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xpd

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  # 2233480 9-May-2019 09:12
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For Auckland.... (https://www.aucklandcouncil.govt.nz/building-and-consents/building-renovation-projects/heat-your-home/Pages/install-wall-insulation.aspx)

 

You will need to apply for a building consent if you're installing insulation in:

 

  • an external wall
  • an internal wall that is a fire separation wall.

You don't need a building consent or a resource consent for any other insulation projects.

 


Dosent mention replacing existing, so if replacing, Id say no paperwork required.

 

 





XPD / Gavin / DemiseNZ

 

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https://www.xpd.co.nz - Games, emulation, geekery, and my attempts at photography.     Now on BigPipe 100/100 and 2Talk

 

Emulation - The art of getting your $4000 PC to run an 80's system - and still fails.




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  # 2233610 9-May-2019 12:11
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Here in Dunedin the council have removed at least one barrier for insulating which is the cost - the consent process and inspection/s are free.

 

The required consent form (note - opens pdf) is also not that arduous, most of it is N/A for just insulation.

 

 

 

My original question around the vapour barrier was raised by this consent form, but have since heard from a friend of the family building inspector that this is not required.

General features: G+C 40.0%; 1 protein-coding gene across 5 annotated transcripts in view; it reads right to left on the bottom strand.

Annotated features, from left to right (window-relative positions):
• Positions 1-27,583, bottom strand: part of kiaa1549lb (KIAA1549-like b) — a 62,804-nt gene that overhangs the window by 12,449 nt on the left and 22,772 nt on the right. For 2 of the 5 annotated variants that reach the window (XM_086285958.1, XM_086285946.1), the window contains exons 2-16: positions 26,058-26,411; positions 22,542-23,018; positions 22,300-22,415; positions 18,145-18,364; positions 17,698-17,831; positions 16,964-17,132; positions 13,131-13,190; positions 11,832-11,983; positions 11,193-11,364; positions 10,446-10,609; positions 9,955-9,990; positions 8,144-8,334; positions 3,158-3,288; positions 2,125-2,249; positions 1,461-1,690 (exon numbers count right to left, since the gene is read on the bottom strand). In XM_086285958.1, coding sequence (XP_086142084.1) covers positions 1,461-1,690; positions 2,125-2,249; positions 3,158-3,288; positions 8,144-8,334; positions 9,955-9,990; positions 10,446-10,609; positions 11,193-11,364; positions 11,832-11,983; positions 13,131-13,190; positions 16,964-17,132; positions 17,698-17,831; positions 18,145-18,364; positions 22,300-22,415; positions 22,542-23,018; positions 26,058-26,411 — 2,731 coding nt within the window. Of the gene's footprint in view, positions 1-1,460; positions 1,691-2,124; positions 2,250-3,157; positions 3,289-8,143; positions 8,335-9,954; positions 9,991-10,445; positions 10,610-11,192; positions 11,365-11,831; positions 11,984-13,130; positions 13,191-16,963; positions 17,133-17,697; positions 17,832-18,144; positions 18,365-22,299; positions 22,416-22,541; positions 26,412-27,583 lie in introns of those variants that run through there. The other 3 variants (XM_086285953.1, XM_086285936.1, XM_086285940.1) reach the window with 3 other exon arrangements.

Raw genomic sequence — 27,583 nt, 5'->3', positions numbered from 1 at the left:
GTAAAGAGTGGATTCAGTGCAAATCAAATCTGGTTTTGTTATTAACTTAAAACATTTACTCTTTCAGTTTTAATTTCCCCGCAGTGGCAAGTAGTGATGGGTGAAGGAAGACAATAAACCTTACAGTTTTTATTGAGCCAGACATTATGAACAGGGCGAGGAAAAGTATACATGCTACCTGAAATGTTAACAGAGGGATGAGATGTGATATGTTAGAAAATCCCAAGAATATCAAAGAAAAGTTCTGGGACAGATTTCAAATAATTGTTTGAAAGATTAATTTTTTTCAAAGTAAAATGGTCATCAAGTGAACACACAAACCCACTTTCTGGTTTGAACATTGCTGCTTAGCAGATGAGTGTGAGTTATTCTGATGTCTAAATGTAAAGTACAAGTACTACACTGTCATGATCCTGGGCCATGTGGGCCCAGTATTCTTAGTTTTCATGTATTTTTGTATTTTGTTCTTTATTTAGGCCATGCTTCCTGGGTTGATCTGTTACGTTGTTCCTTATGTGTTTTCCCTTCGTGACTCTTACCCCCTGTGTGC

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  # 2233635 9-May-2019 12:47
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elpenguino:

 

Back to your job - notes:

 

- you can't just slap GIB up - consult the gib installation document which shows how to install gib in a way to avoid cracking.

 

- you can't just slap GIB up -there are ways to install it to meet bracing specification(s). This will be more relevant if you go the pucker way and get a design from a LBP.

 

- while the linings are off , seal gaps around doors and floors with foam sausage and/or expanding foam. The requirement here is to only seal the inner part of any horizontal gap in case water sit on the material.

 

- get the biggliest rated insulation you can. I wish my house had 6 inch studs.

 

- plastering is actually not that hard (you don't need a degree to be a plasterer). Have a go at a wardrobe or something and you might be surprised.

 

 

 

Enjoy the benefits of your labours - insulating the walls of our house has made a world of difference to the comfort and that's without changing the glazing.

 

 

 

 

Thanks for the in depth reply.

 

I was aware of the gib install requirements and docs and am planning on following them.  Lots of good info and videos out there that make it easy to understand. 
Had also increased the R value from the minimum specified.